A Look at Averages
Is household debt manageable? That is the question of the day.
Bernanke sure seems to think so, at least according to this Chicago Tribune headline: “Bernanke: Household Debt ‘Manageable'”:
“Household finances are in good shape even as the greater availability of credit has led to higher levels of debt, Federal Reserve Chairman Ben S. Bernanke said.
“‘U.S. households overall have been managing their personal finances well,’ Bernanke said.
“‘Debt burdens appear to be at manageable levels, and delinquency rates on consumer loans and home mortgages have been low’…
“A ratio of debt payments on mortgage and consumer debt to personal income stood at 13.86% in the final quarter of last year, the second highest in Fed records going back to 1980. Bernanke noted that rising debt burdens have been partially offset by increased asset values as household net worth ‘is at a fairly high level.'”
Bernanke never checks into my blog to answer questions, but I have several anyway:
1. Since when do asset bubbles in houses or stocks justify piling on debt?
2. Given that real wages are falling and debt payments are the second highest in history, on what basis do you find “U.S. households overall have been managing their personal finances well”?
3. Which direction are bankruptcies and foreclosures headed?
In a slightly different slant on this story, MarketWatch is reporting the spin like this:
“Despite the complexity of financial products and wider availability of credit to families with low to moderate incomes, U.S. households appear to be in managing their debt well, said Fed chief Ben Bernanke on Tuesday. ‘U.S. households overall have been managing their personal finances well,’ Bernanke told a seminar on Capitol Hill. ‘On average, debt burdens appear to be at manageable levels and delinquency rates on consumer loans and home mortgages have been low,’ he said. Bernanke did not discuss monetary policy in his prepared remarks. Bernanke said the central bank will continue to make financial education a priority to help families of modest means build assets and improve their economic well-being.”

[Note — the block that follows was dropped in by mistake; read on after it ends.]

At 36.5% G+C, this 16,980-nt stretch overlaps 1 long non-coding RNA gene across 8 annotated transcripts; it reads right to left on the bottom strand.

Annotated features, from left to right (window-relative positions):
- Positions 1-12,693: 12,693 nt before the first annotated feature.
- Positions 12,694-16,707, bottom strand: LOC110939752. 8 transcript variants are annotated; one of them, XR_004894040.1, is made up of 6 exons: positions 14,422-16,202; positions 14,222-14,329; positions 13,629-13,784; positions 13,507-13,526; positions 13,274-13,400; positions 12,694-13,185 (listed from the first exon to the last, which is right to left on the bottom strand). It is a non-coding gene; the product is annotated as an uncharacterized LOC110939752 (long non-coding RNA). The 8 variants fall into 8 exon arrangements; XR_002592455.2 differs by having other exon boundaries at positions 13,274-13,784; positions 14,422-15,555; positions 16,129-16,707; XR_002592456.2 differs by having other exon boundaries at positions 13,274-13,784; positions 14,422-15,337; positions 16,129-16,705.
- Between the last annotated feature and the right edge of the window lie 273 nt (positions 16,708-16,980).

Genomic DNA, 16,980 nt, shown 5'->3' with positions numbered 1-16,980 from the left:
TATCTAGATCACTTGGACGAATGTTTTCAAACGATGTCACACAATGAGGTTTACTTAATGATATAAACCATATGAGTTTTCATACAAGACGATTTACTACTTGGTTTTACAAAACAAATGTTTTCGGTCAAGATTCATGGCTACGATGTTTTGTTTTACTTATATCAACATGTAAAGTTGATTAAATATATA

Debt vs. Wages
“On average, debt burdens appear to be at manageable levels.”
Let’s consider one of the problems with “averages.” On average, two cars racing up a mountain are both enjoying the view, even if one plunges over the side of a cliff somewhere near the top. Perhaps a more practical example is the fact that average wages are rising even though median wages are falling. More than 50% of the population is worse off than a few years ago. This is unprecedented in a recovery. Yet “on average,” things are humming quite nicely, especially if you count CEO stock options, salary hikes, and Wall Street bonuses. So why, “on average,” should anyone be concerned?
Writing for The Daily Reckoning, Bill Bonner had this to say:
“The 26 top executives at Toyota Motor Company earn an average of $320,000. Good money, but hardly obscene. Toyota is a growing, profitable concern…
“The heads of America’s 500 biggest companies received an aggregate 54% pay raise last year. As a group, their total compensation amounted to $5.1 billion, versus $3.3 billion in fiscal 2003. G. Richard Wagoner Jr., heading up Toyota’s rival, General Motors, received total compensation of $8.5 million. That’s what you get when capitalism enters its degenerate phase. The parasites make sure they get their money…even as the company sinks.”
Chron.com is reporting, “Foreclosures Rising With Debt, Job Losses”:
“Nationally, foreclosures are up 38%, higher than in any quarter of last year, property tracker RealtyTrac said.
“The numbers are even grimmer in the Midwest. Michigan and Ohio, battered by automotive-related job losses, together recorded 45,000 mortgages entering some stage of foreclosure in the first quarter. Those are increases of 91% and 39%, respectively, compared with last year’s fourth quarter.
“There are many reasons for the growing number of defaults, and there are suggestions that the foreclosure trend may soon worsen.
“Layoffs because of corporate downsizings, health care issues, increasing debt levels, and rising interest rates all are factors. In addition, a growing number of homeowners is relying on adjustable-rate mortgages, catching some people by surprise when their monthly payment rises.”
Without even opening the Mish Telepathic Question Line, a question managed to sneak through: “Mish, what about cars?” That’s a good question. Let’s take a look.
The Arizona Republic is reporting car buyers are stymied by negative equity:
“Zero-interest deals and long-term car loans are boosting sales, but they are producing one troubling side effect — a growing number of drivers owe more on their vehicle than it’s worth at trade-in time.
“Last month, nearly 29% of U.S. car buyers found themselves ‘upside-down’ on their loans, owing an average of $3,789 more than their trade-in value — for the highest level since September 2004.
“Loan officers and car dealers call it ‘negative equity,’ and there are plenty of negatives to it.
“First, car buyers often pay more interest as they roll old upside-down loans into new car purchases.
“Second, they will be saddled with higher payments that make it harder to save for their next car or keep up with their current loans.
“Third, those buyers are instantly turned upside-down in their new purchases, creating a vicious cycle of excessive debt…